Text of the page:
Ewhurst is a village about 35 miles south west of
London on the Surrey Sussex border. Close by is the larger village of Cranleigh
and the nearest towns of Guildford, Dorking and Horsham, are each about 10
The parish of Ewhurst, like many in the southern part of Surrey, is long and thin, stretching some six miles from Pitch Hill in the north to the hamlet of Ellen's Green on the Sussex border in the south, but is less than two miles from east to west and covers an area of approximately 5,400 acres . Above the village Pitch Hill stands out from the Greensand escarpment with commanding views over the Weald to the South Downs. Extending northwards is the Hurtwood, a large area of woodland and common land forming part of the Surrey Hills Area of Outstanding Natural Beauty. Much of the parish, however, is on the Weald Clay, which in ancient times was a vast forest and is still one of the most densely wooded areas of Britain.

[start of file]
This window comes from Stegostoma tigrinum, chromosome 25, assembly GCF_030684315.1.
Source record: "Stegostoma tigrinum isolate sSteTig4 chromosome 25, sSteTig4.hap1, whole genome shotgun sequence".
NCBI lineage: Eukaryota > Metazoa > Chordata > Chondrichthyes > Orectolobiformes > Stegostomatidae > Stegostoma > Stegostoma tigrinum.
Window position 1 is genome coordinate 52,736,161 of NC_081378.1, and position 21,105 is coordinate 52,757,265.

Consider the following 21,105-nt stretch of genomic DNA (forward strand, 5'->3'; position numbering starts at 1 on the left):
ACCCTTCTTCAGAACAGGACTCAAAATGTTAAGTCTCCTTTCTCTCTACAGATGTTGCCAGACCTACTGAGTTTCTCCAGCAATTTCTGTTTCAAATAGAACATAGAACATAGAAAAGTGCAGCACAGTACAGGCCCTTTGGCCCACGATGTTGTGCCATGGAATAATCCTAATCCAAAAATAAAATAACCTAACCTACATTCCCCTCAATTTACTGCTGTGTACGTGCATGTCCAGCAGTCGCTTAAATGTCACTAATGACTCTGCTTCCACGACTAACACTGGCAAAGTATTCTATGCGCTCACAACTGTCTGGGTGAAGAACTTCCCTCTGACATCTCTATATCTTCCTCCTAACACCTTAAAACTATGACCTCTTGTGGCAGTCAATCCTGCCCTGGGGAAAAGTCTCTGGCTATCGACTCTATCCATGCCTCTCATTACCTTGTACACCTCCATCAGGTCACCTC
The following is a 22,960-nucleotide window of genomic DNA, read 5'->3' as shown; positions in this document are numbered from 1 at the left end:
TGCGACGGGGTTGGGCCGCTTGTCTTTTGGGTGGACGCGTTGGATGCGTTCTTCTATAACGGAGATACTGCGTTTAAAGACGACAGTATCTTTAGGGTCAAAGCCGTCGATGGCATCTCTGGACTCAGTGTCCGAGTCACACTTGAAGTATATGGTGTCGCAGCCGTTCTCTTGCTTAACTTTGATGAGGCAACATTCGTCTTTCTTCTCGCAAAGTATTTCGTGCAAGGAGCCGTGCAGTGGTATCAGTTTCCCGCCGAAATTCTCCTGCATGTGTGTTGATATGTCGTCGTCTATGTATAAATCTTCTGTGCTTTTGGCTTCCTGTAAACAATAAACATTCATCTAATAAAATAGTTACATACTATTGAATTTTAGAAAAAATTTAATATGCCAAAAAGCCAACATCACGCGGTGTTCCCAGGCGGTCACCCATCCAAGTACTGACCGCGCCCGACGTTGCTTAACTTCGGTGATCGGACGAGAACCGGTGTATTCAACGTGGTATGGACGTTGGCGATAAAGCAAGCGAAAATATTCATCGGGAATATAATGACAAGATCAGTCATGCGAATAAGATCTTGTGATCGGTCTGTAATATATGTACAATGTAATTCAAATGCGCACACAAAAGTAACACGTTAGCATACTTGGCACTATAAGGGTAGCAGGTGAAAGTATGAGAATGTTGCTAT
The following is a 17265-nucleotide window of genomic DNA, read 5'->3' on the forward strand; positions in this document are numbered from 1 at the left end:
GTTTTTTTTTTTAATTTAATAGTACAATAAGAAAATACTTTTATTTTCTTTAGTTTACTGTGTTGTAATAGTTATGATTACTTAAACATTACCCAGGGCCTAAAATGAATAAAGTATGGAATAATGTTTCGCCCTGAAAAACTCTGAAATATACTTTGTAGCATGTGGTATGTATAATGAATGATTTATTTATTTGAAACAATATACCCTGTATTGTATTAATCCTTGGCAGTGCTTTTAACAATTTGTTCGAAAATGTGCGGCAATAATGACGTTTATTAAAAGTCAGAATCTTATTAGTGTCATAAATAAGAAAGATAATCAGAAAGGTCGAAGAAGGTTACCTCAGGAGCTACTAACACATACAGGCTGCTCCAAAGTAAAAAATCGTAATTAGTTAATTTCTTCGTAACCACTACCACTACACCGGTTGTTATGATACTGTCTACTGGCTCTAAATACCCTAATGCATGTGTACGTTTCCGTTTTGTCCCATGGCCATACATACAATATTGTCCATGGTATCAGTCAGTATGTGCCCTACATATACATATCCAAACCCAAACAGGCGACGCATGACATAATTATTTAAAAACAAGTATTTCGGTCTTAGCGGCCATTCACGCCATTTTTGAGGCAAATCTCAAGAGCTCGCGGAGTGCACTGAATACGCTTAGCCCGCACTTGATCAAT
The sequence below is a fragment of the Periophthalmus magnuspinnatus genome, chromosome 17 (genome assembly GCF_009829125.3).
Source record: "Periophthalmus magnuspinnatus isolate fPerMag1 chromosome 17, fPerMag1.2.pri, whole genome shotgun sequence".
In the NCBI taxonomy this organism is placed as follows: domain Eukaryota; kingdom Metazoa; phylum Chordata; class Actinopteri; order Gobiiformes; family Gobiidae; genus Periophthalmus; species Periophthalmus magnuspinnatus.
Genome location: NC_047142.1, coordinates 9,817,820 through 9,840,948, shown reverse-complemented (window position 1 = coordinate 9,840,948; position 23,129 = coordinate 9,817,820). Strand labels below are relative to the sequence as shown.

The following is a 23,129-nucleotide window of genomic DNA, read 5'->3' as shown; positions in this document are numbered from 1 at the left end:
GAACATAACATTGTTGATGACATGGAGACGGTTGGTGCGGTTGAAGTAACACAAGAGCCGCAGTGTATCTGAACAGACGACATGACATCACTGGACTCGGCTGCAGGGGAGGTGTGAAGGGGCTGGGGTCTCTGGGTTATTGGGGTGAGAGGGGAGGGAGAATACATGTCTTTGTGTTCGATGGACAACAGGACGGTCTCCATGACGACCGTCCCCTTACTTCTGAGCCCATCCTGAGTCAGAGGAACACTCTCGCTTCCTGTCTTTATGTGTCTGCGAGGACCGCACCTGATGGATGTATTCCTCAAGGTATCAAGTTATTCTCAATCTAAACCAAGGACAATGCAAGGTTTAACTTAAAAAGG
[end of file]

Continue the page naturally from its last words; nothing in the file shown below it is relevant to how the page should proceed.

The name Ewhurst* derives from the Old English 'hyrst', meaning 'wooded-hill', and 'iw' meaning 'yew tree'. In the Natural History and Antiquities of the County of Surrey published in 1719 the antiquarian, John Aubrey notes "the vast quantities of yew trees that formerly abounded here". The first recorded spelling is "Iuherst" in 1179. However, the name is also popularly (but incorrectly) believed to have derived from the word ewe, for a female sheep and the village sign shows a both a ewe-sheep and a yew tree. The sign was erected to commemorate the Coronation of Queen Elizabeth II and also incorporates the Royal Insignia and the date 1953.
*There are two other villages called Ewhurst – one in East Sussex near Bodiam (church - St James) and one near Basingstoke in Hampshire (church - St Mary the Virgin). There is also a Ewhurst Manor in the parish of Coneyhurst, West Sussex, which is particularly confusing as there is a Coneyhurst Manor in the parish of Ewhurst, Surrey.